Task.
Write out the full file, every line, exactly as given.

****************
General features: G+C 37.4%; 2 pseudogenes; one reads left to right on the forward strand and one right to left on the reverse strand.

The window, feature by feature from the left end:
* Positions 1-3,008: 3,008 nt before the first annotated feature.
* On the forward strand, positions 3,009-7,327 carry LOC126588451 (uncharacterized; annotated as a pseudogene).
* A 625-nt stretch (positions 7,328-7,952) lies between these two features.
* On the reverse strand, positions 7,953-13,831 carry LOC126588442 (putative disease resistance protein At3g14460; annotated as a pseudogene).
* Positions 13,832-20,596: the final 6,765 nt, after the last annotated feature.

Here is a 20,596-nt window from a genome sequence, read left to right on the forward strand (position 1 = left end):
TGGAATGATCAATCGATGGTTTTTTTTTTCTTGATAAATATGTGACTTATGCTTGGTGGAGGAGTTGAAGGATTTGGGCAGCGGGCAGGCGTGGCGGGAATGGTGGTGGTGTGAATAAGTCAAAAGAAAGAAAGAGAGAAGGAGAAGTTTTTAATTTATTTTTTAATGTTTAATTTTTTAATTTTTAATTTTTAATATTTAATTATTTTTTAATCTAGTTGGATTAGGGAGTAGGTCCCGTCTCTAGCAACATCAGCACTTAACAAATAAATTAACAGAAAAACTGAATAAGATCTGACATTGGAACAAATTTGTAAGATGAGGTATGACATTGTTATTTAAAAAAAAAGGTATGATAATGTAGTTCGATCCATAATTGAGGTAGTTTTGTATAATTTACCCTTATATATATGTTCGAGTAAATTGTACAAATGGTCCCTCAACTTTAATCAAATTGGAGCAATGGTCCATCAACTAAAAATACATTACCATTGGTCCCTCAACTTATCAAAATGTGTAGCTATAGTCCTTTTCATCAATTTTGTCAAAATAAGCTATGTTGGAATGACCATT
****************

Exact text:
General features: G+C 37.4%; 2 pseudogenes; one reads left to right on the forward strand and one right to left on the reverse strand.

The window, feature by feature from the left end:
* Positions 1-3,008: 3,008 nt before the first annotated feature.
* On the forward strand, positions 3,009-7,327 carry LOC126588451 (uncharacterized; annotated as a pseudogene).
* A 625-nt stretch (positions 7,328-7,952) lies between these two features.
* On the reverse strand, positions 7,953-13,831 carry LOC126588442 (putative disease resistance protein At3g14460; annotated as a pseudogene).
* Positions 13,832-20,596: the final 6,765 nt, after the last annotated feature.

Here is a 20,596-nt window from a genome sequence, read left to right on the forward strand (position 1 = left end):
TGGAATGATCAATCGATGGTTTTTTTTTTCTTGATAAATATGTGACTTATGCTTGGTGGAGGAGTTGAAGGATTTGGGCAGCGGGCAGGCGTGGCGGGAATGGTGGTGGTGTGAATAAGTCAAAAGAAAGAAAGAGAGAAGGAGAAGTTTTTAATTTATTTTTTAATGTTTAATTTTTTAATTTTTAATTTTTAATATTTAATTATTTTTTAATCTAGTTGGATTAGGGAGTAGGTCCCGTCTCTAGCAACATCAGCACTTAACAAATAAATTAACAGAAAAACTGAATAAGATCTGACATTGGAACAAATTTGTAAGATGAGGTATGACATTGTTATTTAAAAAAAAAGGTATGATAATGTAGTTCGATCCATAATTGAGGTAGTTTTGTATAATTTACCCTTATATATATGTTCGAGTAAATTGTACAAATGGTCCCTCAACTTTAATCAAATTGGAGCAATGGTCCATCAACTAAAAATACATTACCATTGGTCCCTCAACTTATCAAAATGTGTAGCTATAGTCCTTTTCATCAATTTTGTCAAAATAAGCTATGTTGGAATGACCATT